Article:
Origins of Peeling Agents
Most chemical peeling agents have natural origins. The hydroxy acids used in light peels all come from food: tartaric acid from grapes, malic acid from apples, glycolic acid from sugar cane, and lactic acid from sour milk.
At PLEIJ we generally prefer to use a stronger peeling agent to remove sun damage and lines — trichloracetic acid (TCA). This acid is a modified synthetic chemical that is based in common vinegar and acetic acid.
Types of Chemical Peels
There are three types of chemical peels, based on how deeply they exfoliate the skin:
- superficial (light or lunchtime) peels
- medium-depth peels
- deep peels
The right choice depends on the type and shade of a person’s skin and what issue they are hoping to address.
Professionals recommend superficial peels if skin issues only affect the top layer of the skin, the epidermis. This choice may be best if you have fine wrinkling, acne, uneven skin coloring or dry, rough sun-damaged skin to help promote a healthy glow.
Because superficial peels do not penetrate the deeper layers, they carry a lower risk of side effects and the skin tends to recover more quickly.
Superficial peels take 1–7 days to heal. It is important to wear sunscreen during this time.
Because superficial peels are the gentlest type, a person may need up to five sessions to see the results they desire. Superficial peels can be performed as frequently as every 2–5 weeks.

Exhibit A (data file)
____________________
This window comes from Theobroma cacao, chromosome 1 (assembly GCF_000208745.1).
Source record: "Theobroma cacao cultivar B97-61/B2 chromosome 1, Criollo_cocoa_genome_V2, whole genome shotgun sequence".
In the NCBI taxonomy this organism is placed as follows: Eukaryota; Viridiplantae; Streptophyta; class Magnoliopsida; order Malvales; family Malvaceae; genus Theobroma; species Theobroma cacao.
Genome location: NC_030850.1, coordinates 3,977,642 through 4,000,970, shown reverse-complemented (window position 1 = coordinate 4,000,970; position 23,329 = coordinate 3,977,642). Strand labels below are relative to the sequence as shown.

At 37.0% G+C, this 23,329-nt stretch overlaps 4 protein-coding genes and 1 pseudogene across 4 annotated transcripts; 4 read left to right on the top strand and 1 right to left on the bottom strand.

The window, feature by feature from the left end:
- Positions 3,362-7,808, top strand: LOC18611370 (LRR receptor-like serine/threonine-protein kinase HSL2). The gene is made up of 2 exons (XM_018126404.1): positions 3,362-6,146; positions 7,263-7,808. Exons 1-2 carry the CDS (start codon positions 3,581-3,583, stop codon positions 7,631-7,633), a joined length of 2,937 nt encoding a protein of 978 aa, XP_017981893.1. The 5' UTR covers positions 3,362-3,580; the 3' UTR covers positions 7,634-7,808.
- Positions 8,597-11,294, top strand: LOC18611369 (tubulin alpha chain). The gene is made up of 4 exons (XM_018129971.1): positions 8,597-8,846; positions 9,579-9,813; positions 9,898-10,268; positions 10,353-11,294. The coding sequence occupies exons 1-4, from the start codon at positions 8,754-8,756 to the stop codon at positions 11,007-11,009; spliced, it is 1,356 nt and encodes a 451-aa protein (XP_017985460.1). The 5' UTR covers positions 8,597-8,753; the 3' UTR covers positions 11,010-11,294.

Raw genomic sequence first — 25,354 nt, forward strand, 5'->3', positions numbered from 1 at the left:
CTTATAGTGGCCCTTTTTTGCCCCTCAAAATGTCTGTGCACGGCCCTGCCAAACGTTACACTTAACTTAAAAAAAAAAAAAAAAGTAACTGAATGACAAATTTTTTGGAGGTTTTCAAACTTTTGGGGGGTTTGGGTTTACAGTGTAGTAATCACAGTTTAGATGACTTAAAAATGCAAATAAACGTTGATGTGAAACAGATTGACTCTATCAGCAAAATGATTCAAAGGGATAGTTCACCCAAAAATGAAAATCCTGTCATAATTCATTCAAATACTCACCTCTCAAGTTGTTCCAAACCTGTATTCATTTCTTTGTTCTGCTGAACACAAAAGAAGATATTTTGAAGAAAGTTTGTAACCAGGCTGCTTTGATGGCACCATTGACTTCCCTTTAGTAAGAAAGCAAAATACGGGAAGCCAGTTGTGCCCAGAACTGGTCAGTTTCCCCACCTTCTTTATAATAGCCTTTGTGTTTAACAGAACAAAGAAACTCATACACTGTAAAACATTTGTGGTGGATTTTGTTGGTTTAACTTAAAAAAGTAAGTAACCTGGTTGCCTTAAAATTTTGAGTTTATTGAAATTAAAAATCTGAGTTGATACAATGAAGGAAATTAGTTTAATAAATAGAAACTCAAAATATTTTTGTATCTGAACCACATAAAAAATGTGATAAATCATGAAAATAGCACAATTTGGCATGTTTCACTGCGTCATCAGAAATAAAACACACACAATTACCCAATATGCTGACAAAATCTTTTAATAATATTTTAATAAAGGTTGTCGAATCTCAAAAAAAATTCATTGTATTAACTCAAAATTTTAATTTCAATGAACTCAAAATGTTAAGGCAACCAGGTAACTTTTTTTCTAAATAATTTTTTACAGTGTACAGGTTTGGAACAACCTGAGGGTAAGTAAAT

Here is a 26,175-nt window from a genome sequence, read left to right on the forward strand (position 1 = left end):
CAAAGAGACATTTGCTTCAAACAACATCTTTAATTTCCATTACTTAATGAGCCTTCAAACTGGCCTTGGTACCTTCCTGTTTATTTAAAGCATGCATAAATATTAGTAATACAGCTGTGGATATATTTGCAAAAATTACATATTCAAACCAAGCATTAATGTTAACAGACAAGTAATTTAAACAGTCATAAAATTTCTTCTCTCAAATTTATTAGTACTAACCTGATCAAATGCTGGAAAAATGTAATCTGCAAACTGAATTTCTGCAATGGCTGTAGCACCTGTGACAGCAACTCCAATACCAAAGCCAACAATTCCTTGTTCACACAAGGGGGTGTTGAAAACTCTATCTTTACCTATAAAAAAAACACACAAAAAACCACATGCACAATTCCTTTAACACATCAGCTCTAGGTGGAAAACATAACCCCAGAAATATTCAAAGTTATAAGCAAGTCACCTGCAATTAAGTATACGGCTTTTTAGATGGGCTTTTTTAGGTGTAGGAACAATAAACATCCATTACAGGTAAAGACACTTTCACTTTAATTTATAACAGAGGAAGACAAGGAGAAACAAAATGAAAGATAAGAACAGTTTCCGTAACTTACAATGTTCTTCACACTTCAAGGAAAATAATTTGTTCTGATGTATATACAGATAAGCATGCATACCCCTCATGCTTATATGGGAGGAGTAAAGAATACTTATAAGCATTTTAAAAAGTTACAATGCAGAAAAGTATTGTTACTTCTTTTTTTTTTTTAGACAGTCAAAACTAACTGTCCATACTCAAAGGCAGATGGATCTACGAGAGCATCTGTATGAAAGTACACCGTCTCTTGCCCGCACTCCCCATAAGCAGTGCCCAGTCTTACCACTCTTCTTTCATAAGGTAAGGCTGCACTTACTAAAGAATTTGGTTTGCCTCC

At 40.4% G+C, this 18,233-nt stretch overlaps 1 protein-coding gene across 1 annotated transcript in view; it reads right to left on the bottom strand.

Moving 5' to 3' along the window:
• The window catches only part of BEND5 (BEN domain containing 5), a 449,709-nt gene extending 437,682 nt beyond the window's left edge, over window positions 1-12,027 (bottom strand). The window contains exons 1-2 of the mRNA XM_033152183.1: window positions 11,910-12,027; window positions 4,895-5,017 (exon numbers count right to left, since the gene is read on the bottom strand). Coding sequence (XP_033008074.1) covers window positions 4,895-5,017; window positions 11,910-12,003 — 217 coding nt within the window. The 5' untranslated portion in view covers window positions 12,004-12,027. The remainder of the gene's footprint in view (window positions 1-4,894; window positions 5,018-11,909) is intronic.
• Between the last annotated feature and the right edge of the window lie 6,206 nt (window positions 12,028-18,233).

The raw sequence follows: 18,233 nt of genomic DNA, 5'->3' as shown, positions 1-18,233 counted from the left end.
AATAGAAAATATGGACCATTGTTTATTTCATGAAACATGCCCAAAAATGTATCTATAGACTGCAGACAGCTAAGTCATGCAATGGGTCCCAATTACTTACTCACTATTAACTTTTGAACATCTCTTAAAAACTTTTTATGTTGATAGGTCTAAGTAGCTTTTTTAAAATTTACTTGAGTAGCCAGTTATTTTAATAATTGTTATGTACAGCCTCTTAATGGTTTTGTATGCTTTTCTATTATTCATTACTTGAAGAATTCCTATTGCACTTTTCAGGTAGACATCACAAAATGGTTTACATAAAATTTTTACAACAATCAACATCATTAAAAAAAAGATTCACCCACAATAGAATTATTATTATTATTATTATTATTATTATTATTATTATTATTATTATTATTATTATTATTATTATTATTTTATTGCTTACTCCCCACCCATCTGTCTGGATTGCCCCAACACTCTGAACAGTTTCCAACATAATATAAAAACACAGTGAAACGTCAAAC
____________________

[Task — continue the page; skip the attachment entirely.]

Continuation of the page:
Skin professionals may recommend medium-depth peels for:
- fine to moderate lines and wrinkles
- sun-damaged skin
- hyperpigmentation including uneven or moderate skin discoloring, age spots
- acne and/or minor acne scars
Medium-depth peels take 7–14 days to heal. They cause swelling that worsens for 48 hours after the treatment and may cause blisters.
The professional provides a solution that a person should use to help their skin heal. It is also important to avoid sun exposure during the recovery time.
People can wear makeup after 5–7 days but must avoid total sun exposure until the skin heals fully.
A deep chemical peel produces the most dramatic results. This chemical penetrates down to the lower middle layer of your skin. Recovery time is longer with a deep peel. This choice may be best if you have moderate lines and wrinkles, extensive sun-damaged skin, deep acne scars, blotchy skin, and/or precancerous growths called actinic keratosis. A deep chemical peel requires pretreatment for up to eight weeks. Your professional will provide specific instructions.